Google’s Schmidt Defends Company’s Search Practices in Light of Antitrust Concerns

Google executive chairman Eric Schmidt defended the company’s search practices and asked consumers to trust its methods today as lawmakers grilled him on whether the Internet search giant is squeezing out its competitors.

At a hearing of the Senate Judiciary antitrust subcommittee today, Sen. Mike Lee, R-Utah, was blunt in his accusation that Google might be “cooking the results” and consistently placing its own products high up in search results.

“Senator, I can assure you we have not cooked anything,” Schmidt said in his first-ever testimony on Capitol Hill.

Google’s dominance of the search market has caught the eye of antitrust investigators as the company has started new ventures that might compete with the same websites that it rates on its site.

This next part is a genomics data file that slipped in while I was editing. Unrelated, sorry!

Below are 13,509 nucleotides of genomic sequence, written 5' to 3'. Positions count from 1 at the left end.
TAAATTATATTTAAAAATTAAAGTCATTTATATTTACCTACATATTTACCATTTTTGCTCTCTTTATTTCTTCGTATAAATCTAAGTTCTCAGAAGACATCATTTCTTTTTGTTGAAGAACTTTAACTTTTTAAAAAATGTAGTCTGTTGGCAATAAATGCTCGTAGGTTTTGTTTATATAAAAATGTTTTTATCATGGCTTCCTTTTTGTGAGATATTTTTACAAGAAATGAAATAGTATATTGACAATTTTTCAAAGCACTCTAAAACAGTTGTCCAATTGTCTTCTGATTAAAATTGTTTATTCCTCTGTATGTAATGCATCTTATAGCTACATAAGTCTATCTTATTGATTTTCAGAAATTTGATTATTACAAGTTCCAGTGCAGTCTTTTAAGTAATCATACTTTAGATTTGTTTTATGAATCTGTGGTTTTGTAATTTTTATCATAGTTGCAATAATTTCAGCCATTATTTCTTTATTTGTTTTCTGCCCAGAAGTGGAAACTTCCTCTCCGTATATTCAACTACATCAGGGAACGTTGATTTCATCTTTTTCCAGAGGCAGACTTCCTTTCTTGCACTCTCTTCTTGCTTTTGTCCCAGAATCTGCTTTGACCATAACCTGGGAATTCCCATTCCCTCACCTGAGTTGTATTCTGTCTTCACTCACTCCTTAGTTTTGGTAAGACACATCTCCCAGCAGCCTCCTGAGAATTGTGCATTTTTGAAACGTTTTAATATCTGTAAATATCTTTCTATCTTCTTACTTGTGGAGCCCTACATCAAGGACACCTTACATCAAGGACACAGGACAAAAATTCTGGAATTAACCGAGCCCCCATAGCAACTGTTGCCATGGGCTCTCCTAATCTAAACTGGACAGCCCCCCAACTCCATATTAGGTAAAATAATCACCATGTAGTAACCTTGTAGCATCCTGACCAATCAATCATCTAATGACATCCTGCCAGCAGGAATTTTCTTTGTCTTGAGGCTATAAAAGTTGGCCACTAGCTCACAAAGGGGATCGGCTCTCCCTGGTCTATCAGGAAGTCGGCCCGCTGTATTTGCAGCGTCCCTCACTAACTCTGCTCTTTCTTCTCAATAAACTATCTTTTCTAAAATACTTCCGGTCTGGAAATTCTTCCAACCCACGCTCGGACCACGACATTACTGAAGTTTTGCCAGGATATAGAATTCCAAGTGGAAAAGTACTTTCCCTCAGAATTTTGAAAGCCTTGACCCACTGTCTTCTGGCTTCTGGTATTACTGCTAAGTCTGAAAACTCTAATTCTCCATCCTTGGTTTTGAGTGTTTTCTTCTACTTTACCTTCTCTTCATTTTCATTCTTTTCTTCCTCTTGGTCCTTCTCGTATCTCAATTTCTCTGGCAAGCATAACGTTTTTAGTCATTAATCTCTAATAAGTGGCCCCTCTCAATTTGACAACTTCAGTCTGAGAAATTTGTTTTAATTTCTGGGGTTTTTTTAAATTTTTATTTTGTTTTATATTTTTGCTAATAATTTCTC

“You run the racetrack, own the racetrack, you didn’t have horses for a while but now you do and your horses seem to be winning,” Sen. Richard Blumenthal, D-Conn., said, to which Sen. Al Franken, D-Minn., joked that Blumenthal was suggesting, “Google might be doping the horses.”

Schmidt’s response was that “the Internet is the ultimate level playing field,” and Google is simply “like a GPS.”

He went on to say that he was “not aware of any boosts or bias” in their search algorithms and that they try to be as inclusive as possible.

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